Chris Herren returns to discuss substance abuse and mental health

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By Sanjana Sanghani, Staff Reporter

Former professional basketball player Chris Herren presented on Oct. 3 an assembly titled “Unguarded: A Conversation with Chris Herren” to Conestoga students and staff in hopes of changing “one life.”

Herren delivered a second presentation addressing parents in the evening. Both speeches consisted of a short video detailing Herren’s life followed by a Q&A with the audience.

The district first brought Herren to Conestoga in 2014. According to Assistant Principal Misty Whelan, this assembly received positive feedback from students and community members.

“The idea is that because he was so powerful the last time he was here we hope that he inspires students to talk openly to adults about their issues and get the help they need,” Whelan said.

Herren, previously a guard for the Boston Celtics, struggled with drug addiction for 14 years. In 2011, he launched Project Purple, an initiative that “focuses on preventing substance use disorder, breaking the stigma and guiding individuals and their families through recovery.” In effort to share his story, Herren speaks to high school and college students nationally about drug prevention.

For freshman Hannah McMillen, the specific stories Herren shared and their relatability caused her to question why people start taking drugs or drinking.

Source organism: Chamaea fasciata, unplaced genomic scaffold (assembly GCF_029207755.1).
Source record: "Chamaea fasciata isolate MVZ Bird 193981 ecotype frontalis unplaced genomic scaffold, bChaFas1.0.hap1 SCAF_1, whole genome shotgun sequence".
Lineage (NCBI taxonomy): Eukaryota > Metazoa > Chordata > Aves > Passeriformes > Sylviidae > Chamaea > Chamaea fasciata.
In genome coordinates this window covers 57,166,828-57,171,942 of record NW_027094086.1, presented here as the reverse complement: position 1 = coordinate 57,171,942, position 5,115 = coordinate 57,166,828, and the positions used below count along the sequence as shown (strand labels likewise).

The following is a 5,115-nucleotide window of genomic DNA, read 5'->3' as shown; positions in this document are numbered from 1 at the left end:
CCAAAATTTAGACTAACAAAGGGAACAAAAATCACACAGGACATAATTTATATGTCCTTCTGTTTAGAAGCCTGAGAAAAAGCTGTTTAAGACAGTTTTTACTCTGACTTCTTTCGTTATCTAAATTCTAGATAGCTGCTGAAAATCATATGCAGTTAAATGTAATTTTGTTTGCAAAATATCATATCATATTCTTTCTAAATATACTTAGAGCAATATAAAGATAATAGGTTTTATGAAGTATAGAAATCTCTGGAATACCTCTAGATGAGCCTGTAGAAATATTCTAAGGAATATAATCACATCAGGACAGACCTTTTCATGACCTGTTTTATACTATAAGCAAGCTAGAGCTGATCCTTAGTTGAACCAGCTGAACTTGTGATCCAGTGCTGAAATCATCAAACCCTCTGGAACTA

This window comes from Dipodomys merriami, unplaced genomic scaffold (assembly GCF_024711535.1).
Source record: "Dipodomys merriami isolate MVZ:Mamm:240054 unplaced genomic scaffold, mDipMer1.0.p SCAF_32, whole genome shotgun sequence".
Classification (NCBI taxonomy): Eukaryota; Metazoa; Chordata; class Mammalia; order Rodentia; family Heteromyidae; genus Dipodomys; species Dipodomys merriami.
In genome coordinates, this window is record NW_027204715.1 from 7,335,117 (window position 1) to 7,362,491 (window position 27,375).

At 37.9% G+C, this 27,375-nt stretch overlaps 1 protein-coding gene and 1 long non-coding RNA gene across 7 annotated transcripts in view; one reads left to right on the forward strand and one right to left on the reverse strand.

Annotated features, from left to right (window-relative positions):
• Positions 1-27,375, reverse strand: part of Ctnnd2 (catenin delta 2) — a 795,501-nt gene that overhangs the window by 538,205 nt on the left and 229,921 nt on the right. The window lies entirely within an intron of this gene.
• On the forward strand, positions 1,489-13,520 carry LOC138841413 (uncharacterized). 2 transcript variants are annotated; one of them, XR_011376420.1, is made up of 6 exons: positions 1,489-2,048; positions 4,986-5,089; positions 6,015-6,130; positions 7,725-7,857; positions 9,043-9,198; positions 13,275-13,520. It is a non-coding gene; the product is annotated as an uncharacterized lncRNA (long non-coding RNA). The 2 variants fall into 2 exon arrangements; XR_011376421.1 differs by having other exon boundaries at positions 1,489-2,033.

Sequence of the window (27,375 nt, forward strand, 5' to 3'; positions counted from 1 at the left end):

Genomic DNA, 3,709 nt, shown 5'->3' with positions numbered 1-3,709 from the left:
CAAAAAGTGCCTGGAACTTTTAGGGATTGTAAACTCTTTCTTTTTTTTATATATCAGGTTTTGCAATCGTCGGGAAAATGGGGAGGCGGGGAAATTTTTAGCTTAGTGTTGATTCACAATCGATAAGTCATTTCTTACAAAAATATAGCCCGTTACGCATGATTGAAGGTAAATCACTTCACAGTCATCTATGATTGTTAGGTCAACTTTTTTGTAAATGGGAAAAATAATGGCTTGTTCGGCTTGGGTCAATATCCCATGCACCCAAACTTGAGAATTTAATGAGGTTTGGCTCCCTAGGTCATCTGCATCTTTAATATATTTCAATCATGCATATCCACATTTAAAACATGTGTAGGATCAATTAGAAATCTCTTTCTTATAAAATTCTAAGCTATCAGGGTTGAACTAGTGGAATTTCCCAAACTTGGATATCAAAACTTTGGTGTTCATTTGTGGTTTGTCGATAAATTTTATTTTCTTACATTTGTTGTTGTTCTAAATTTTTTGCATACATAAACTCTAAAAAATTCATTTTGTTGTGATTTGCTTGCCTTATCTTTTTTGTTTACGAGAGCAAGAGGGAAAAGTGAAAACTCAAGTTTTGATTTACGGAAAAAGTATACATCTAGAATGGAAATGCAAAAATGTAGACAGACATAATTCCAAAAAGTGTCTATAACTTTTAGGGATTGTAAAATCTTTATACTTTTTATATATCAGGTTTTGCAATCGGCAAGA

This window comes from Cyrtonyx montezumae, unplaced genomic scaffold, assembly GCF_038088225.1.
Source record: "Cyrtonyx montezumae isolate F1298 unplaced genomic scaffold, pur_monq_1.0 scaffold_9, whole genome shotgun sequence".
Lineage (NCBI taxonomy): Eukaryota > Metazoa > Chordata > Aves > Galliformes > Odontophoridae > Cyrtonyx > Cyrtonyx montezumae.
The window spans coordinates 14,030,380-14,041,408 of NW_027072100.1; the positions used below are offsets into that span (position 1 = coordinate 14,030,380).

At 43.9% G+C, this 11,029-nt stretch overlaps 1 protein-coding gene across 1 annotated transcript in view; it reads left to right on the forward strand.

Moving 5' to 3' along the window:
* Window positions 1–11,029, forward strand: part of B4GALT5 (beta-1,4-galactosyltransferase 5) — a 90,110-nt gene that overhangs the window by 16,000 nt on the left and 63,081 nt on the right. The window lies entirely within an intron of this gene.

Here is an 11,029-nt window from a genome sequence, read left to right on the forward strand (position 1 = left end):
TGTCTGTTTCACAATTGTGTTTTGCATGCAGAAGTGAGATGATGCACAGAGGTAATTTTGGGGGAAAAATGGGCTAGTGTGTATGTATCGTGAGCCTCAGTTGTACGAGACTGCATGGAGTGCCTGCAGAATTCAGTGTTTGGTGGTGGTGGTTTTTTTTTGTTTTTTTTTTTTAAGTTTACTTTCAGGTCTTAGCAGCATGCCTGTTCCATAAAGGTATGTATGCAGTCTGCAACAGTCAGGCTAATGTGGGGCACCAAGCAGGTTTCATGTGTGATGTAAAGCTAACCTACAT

“I think it’s really important for people to be open and honest,” McMillen said. “If someone is having suicidal thoughts, doing drugs and drinking alcohol, I think it’s important to tell someone even if you have to break their trust. I would rather lose a friendship then lose a person.”

Students Against Destructive Decisions (SADD), Speak Up and corporate sponsors through Area Residents Caring and Helping (ARCH), worked together to organize the assembly.

On the morning of the assembly, SADD provided students with purple ribbons to wear during Herren’s speech.

The ribbons “symbolized support for Project Purple, and serve as a reminder for students to make good choices,” junior and SADD president Jack Hyams said.

According to Whelan, Student Services prepared drop-in rooms for students who experienced stronger emotions during the assembly. She hopes students will understand Herren’s message: “with help, comes hope.”

“The main point of the assembly was to create an open dialogue,” Whelan said. “We want students to understand to not use drugs and drinking as an outlet for everyday stresses, and we want people to understand that they can tell somebody if they need help.”


Sanjana Sanghani can be reached at [email protected]